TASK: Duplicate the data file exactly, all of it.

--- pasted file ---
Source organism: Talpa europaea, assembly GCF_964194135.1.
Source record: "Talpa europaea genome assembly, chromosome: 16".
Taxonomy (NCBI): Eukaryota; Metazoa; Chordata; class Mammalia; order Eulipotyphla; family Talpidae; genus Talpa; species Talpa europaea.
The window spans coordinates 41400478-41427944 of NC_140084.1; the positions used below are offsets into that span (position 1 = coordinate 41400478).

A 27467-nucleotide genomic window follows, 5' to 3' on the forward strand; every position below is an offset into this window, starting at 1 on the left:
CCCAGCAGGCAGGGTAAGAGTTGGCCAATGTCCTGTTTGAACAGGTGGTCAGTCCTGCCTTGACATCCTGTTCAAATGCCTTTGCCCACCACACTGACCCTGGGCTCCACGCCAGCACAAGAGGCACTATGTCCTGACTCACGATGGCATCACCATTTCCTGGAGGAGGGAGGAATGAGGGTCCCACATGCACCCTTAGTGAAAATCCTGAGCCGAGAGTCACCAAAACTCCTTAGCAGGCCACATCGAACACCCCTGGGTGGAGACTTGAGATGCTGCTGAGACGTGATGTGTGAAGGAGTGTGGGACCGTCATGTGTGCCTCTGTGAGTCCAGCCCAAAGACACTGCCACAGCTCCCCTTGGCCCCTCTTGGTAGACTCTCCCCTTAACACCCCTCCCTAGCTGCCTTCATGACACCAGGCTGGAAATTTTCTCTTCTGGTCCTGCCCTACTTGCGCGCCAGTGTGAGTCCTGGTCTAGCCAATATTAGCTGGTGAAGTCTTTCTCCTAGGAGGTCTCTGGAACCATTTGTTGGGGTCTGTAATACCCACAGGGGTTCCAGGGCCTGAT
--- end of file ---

Source organism: Talpa europaea, assembly GCF_964194135.1.
Source record: "Talpa europaea genome assembly, chromosome: 16".
Taxonomy (NCBI): Eukaryota; Metazoa; Chordata; class Mammalia; order Eulipotyphla; family Talpidae; genus Talpa; species Talpa europaea.
The window spans coordinates 41400478-41427944 of NC_140084.1; the positions used below are offsets into that span (position 1 = coordinate 41400478).

A 27467-nucleotide genomic window follows, 5' to 3' on the forward strand; every position below is an offset into this window, starting at 1 on the left:
CCCAGCAGGCAGGGTAAGAGTTGGCCAATGTCCTGTTTGAACAGGTGGTCAGTCCTGCCTTGACATCCTGTTCAAATGCCTTTGCCCACCACACTGACCCTGGGCTCCACGCCAGCACAAGAGGCACTATGTCCTGACTCACGATGGCATCACCATTTCCTGGAGGAGGGAGGAATGAGGGTCCCACATGCACCCTTAGTGAAAATCCTGAGCCGAGAGTCACCAAAACTCCTTAGCAGGCCACATCGAACACCCCTGGGTGGAGACTTGAGATGCTGCTGAGACGTGATGTGTGAAGGAGTGTGGGACCGTCATGTGTGCCTCTGTGAGTCCAGCCCAAAGACACTGCCACAGCTCCCCTTGGCCCCTCTTGGTAGACTCTCCCCTTAACACCCCTCCCTAGCTGCCTTCATGACACCAGGCTGGAAATTTTCTCTTCTGGTCCTGCCCTACTTGCGCGCCAGTGTGAGTCCTGGTCTAGCCAATATTAGCTGGTGAAGTCTTTCTCCTAGGAGGTCTCTGGAACCATTTGTTGGGGTCTGTAATACCCACAGGGGTTCCAGGGCCTGAT